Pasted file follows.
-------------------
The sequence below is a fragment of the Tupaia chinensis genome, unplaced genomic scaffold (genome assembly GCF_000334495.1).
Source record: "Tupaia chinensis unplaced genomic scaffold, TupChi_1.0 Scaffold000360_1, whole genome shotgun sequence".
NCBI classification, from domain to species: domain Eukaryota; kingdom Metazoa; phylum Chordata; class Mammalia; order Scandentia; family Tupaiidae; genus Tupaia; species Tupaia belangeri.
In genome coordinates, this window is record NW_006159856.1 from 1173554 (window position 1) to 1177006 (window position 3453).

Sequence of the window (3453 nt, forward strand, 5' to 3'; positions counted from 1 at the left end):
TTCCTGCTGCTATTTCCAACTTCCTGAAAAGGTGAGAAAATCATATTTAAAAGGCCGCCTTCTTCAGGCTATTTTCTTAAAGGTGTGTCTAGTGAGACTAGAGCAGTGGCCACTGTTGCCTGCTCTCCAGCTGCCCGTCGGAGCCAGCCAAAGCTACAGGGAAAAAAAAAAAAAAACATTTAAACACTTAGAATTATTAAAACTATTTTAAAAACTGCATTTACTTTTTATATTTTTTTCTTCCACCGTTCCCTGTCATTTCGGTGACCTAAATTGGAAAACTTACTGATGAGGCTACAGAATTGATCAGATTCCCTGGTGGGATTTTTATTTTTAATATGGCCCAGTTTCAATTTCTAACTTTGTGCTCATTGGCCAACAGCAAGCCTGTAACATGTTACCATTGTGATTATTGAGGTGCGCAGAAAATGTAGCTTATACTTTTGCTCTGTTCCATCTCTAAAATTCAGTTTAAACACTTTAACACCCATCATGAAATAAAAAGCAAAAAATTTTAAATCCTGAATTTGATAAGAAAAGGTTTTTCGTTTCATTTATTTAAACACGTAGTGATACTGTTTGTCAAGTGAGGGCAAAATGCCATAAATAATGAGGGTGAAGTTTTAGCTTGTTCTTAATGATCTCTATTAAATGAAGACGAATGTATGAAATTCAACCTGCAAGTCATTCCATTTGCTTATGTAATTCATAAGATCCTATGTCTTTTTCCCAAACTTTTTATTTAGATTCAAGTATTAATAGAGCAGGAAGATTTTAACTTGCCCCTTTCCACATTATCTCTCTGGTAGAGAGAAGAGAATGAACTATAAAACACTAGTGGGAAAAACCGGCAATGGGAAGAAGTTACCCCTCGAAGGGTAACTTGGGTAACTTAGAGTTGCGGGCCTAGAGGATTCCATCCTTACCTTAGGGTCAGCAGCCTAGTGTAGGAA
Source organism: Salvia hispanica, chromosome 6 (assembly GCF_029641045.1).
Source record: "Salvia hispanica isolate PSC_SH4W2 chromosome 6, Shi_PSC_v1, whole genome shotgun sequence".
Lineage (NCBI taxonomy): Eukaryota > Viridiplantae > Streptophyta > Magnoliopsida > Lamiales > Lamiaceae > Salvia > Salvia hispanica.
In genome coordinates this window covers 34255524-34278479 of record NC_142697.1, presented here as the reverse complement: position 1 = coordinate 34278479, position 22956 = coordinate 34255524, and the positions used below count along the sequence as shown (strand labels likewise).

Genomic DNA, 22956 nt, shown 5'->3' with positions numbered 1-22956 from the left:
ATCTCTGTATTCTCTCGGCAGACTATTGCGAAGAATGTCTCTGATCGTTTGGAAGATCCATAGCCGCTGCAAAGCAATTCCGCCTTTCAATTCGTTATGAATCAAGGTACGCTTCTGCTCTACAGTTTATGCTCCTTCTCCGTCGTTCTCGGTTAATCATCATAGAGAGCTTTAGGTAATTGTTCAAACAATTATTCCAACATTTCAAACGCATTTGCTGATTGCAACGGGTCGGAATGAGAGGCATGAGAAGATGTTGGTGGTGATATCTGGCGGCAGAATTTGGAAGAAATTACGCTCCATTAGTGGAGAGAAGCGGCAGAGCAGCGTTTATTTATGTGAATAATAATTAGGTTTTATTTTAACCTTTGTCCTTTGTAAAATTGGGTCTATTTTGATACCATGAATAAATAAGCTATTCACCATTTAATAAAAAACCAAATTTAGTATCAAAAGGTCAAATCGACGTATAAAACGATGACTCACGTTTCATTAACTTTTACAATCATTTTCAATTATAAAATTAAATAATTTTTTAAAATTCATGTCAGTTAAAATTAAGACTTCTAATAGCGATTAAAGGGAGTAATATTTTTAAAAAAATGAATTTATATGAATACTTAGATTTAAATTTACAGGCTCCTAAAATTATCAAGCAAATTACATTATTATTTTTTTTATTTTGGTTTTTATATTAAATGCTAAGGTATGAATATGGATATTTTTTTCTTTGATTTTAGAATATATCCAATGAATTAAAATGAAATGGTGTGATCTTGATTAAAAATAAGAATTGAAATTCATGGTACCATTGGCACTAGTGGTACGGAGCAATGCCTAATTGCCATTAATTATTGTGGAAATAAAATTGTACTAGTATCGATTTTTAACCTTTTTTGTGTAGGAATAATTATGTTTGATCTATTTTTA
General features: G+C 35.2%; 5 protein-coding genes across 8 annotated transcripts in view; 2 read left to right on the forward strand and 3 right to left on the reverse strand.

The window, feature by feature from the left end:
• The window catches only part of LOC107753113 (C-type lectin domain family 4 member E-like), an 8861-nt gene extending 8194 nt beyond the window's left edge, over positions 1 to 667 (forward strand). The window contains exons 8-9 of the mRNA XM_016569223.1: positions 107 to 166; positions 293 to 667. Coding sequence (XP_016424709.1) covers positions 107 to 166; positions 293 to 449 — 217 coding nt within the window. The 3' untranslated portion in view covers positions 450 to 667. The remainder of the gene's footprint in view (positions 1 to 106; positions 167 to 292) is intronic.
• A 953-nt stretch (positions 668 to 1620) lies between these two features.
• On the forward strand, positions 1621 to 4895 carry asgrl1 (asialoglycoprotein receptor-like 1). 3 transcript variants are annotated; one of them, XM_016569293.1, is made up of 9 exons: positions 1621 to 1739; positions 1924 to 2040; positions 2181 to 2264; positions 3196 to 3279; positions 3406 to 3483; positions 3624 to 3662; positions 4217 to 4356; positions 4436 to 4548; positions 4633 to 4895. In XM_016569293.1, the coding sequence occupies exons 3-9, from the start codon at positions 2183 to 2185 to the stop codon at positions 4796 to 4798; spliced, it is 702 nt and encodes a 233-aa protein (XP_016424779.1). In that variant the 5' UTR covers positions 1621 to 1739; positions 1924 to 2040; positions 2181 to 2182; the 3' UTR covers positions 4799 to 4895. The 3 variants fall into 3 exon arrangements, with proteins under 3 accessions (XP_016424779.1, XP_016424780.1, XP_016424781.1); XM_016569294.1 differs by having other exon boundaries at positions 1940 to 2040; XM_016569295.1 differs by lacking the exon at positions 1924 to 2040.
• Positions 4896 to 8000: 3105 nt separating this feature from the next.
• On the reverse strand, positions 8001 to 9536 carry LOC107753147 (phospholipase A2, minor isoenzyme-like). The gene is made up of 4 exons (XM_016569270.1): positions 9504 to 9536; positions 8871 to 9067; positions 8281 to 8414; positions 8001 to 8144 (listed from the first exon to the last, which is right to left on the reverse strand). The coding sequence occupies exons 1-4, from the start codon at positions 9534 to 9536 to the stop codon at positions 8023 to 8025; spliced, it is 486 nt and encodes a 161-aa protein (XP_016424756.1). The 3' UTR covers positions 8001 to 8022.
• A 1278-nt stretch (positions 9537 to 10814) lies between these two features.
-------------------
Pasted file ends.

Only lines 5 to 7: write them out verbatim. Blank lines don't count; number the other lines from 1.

Sequence of the window (3453 nt, forward strand, 5' to 3'; positions counted from 1 at the left end):
TTCCTGCTGCTATTTCCAACTTCCTGAAAAGGTGAGAAAATCATATTTAAAAGGCCGCCTTCTTCAGGCTATTTTCTTAAAGGTGTGTCTAGTGAGACTAGAGCAGTGGCCACTGTTGCCTGCTCTCCAGCTGCCCGTCGGAGCCAGCCAAAGCTACAGGGAAAAAAAAAAAAAAACATTTAAACACTTAGAATTATTAAAACTATTTTAAAAACTGCATTTACTTTTTATATTTTTTTCTTCCACCGTTCCCTGTCATTTCGGTGACCTAAATTGGAAAACTTACTGATGAGGCTACAGAATTGATCAGATTCCCTGGTGGGATTTTTATTTTTAATATGGCCCAGTTTCAATTTCTAACTTTGTGCTCATTGGCCAACAGCAAGCCTGTAACATGTTACCATTGTGATTATTGAGGTGCGCAGAAAATGTAGCTTATACTTTTGCTCTGTTCCATCTCTAAAATTCAGTTTAAACACTTTAACACCCATCATGAAATAAAAAGCAAAAAATTTTAAATCCTGAATTTGATAAGAAAAGGTTTTTCGTTTCATTTATTTAAACACGTAGTGATACTGTTTGTCAAGTGAGGGCAAAATGCCATAAATAATGAGGGTGAAGTTTTAGCTTGTTCTTAATGATCTCTATTAAATGAAGACGAATGTATGAAATTCAACCTGCAAGTCATTCCATTTGCTTATGTAATTCATAAGATCCTATGTCTTTTTCCCAAACTTTTTATTTAGATTCAAGTATTAATAGAGCAGGAAGATTTTAACTTGCCCCTTTCCACATTATCTCTCTGGTAGAGAGAAGAGAATGAACTATAAAACACTAGTGGGAAAAACCGGCAATGGGAAGAAGTTACCCCTCGAAGGGTAACTTGGGTAACTTAGAGTTGCGGGCCTAGAGGATTCCATCCTTACCTTAGGGTCAGCAGCCTAGTGTAGGAA
Source organism: Salvia hispanica, chromosome 6 (assembly GCF_029641045.1).